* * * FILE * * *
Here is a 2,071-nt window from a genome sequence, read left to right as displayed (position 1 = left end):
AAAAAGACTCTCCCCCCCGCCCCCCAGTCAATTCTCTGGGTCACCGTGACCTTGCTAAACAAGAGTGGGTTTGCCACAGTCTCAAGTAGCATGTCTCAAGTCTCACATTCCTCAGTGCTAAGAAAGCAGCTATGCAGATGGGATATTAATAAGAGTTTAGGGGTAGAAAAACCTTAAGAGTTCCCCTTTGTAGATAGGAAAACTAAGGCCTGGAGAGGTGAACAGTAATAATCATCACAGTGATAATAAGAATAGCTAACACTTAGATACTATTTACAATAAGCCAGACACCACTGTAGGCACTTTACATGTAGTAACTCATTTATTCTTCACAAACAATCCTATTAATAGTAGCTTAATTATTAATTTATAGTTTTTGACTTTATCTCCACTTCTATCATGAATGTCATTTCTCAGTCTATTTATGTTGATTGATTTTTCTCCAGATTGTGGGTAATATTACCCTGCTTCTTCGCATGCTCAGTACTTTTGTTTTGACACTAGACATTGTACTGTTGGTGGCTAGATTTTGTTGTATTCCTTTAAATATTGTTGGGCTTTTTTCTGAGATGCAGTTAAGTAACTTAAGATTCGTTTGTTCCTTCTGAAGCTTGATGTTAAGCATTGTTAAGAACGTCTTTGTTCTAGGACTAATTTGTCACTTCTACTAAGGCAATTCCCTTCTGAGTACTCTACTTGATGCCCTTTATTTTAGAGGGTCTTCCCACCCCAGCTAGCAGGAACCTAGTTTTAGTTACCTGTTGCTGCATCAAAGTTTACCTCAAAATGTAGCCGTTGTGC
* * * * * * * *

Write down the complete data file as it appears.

Here is a 2,071-nt window from a genome sequence, read left to right as displayed (position 1 = left end):
AAAAAGACTCTCCCCCCCGCCCCCCAGTCAATTCTCTGGGTCACCGTGACCTTGCTAAACAAGAGTGGGTTTGCCACAGTCTCAAGTAGCATGTCTCAAGTCTCACATTCCTCAGTGCTAAGAAAGCAGCTATGCAGATGGGATATTAATAAGAGTTTAGGGGTAGAAAAACCTTAAGAGTTCCCCTTTGTAGATAGGAAAACTAAGGCCTGGAGAGGTGAACAGTAATAATCATCACAGTGATAATAAGAATAGCTAACACTTAGATACTATTTACAATAAGCCAGACACCACTGTAGGCACTTTACATGTAGTAACTCATTTATTCTTCACAAACAATCCTATTAATAGTAGCTTAATTATTAATTTATAGTTTTTGACTTTATCTCCACTTCTATCATGAATGTCATTTCTCAGTCTATTTATGTTGATTGATTTTTCTCCAGATTGTGGGTAATATTACCCTGCTTCTTCGCATGCTCAGTACTTTTGTTTTGACACTAGACATTGTACTGTTGGTGGCTAGATTTTGTTGTATTCCTTTAAATATTGTTGGGCTTTTTTCTGAGATGCAGTTAAGTAACTTAAGATTCGTTTGTTCCTTCTGAAGCTTGATGTTAAGCATTGTTAAGAACGTCTTTGTTCTAGGACTAATTTGTCACTTCTACTAAGGCAATTCCCTTCTGAGTACTCTACTTGATGCCCTTTATTTTAGAGGGTCTTCCCACCCCAGCTAGCAGGAACCTAGTTTTAGTTACCTGTTGCTGCATCAAAGTTTACCTCAAAATGTAGCCGTTGTGC